Minnesota Passes Assisted Living Licensure and Elder Care Protection Reform
Minnesota Governor Walz signed H.F. 90 into law on May 22. The bill repeals Minnesota’s current assisted living services and housing with services establishment statutes, and replaces them with comprehensive assisted living facility standards and a new licensing framework. Key provisions of H.F. 90 are discussed below.
Beginning August 1, 2021, no assisted living facility may operate in Minnesota unless it is licensed, and licenses must be renewed annually. There are different licensing requirements and fees for an “assisted living facility” and an “assisted living facility with dementia care.”
Effective January 1, 2020, a resident or resident representative is authorized to conduct electronic monitoring of the resident’s room or private living unit. Such monitoring may begin only after completion of a notification and consent form by the resident or representative (and the resident’s roommate or the roommate’s representative, if applicable) and its submission to the facility. An electronic monitoring device may be used without submission of the notification form for up to 14 days if:
- The resident or representative reasonably fears retaliation.
- There has not been a timely written response from the facility to a written communication from the resident or representative expressing a concern prompting the desire for an electronic monitoring device.
- The resident or representative has already submitted a Minnesota Adult Abuse Reporting Center report or police report regarding the resident’s concerns prompting the desire for an electronic monitoring desire.
Minimum Assisted Living Facility Requirements
Assisted living facilities will need to meet numerous minimum facility standards. Among others, such standards include:
- Providing services in a manner that complies with the Nurse Practice Act
- Maintaining a system for delegation of health care activities to unlicensed personnel by a registered nurse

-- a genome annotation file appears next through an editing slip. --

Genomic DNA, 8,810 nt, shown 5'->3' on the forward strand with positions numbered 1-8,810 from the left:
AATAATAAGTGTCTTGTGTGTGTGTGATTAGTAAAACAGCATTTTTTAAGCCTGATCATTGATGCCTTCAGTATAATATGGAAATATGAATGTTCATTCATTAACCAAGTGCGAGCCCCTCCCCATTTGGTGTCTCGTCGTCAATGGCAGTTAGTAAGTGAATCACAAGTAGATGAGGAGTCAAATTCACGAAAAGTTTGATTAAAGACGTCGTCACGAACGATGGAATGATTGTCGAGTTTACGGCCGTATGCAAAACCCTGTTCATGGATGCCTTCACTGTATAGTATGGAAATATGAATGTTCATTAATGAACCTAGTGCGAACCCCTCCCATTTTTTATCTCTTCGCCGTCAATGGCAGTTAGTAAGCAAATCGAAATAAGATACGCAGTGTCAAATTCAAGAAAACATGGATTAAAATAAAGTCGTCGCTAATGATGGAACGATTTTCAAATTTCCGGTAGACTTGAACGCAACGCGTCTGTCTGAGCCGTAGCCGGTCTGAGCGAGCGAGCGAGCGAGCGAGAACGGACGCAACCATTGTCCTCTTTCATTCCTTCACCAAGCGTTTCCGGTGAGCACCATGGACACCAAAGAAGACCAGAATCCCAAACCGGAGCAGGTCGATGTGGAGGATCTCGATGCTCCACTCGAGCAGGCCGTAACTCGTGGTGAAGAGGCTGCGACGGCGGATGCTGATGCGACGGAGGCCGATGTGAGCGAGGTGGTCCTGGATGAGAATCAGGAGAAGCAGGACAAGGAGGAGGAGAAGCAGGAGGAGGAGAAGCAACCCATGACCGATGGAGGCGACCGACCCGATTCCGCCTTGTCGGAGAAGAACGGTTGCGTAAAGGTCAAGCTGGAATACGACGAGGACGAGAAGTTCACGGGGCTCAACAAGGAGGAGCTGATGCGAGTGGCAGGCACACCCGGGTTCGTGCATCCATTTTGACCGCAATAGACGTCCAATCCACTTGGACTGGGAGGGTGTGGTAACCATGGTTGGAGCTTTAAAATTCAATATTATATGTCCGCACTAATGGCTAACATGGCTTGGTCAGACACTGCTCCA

- Meeting minimum staffing and dietary requirements
- Maintaining an infection control program
- Having a clinical nurse supervisor who is a registered nurse licensed in Minnesota
- Establishing a number of statutorily prescribed policies and procedures
- Ensuring that every resident has access to consumer advocacy or legal services
Assisted Living Bill of Rights
H.F. 90 establishes an extensive “Assisted Living Bill of Rights” that provides residents of assisted living facilities with a variety of rights, including rights to:
- Information about resident rights
- Appropriate care and services
- Refuse care or services
- Participate in care and service planning
- Courteous treatment and freedom from maltreatment
- The ability to come and go freely
- Grievances and inquiries
An assisted living facility will be directly responsible to the resident for all housing and service-related matters provided, irrespective of a management contract. Housing and service-related matters include but are not limited to the handling of complaints, the provision of notices, and the initiation of any adverse action against the resident involving housing or services provided by the facility. The law also establishes stricter retaliation and deceptive business practice provisions, and provides further resident safeguards through mandatory resident notices, contract provisions and recordkeeping requirements. Notably, H.F. 90 sets forth prerequisites to and procedures for termination of a resident’s contract.
A “Resident Quality of Care and Outcomes Improvement Task Force” is created to examine and make recommendations, on an ongoing basis, on how to apply proven safety and quality improvement practices and infrastructure to settings and providers that provide long-term services and support.
The current transition schedule for the law’s implementation is as follows:
- The commissioner shall begin rulemaking on July 1, 2019.
- From July 1, 2020, to July 31, 2021, the commissioner shall prepare for the new assisted living facility and assisted living facility with dementia care licensure by hiring staff, developing forms, and communicating with stakeholders about the new facility licensing.
- Effective August 1, 2021, all existing housing with services establishments providing home care services under Minnesota Statutes, chapter 144A, must convert their registration to licensure under Minnesota Statutes, chapter 144I.
- Effective August 1, 2021, all new assisted living facilities and assisted living facilities with dementia care must be licensed by the commissioner.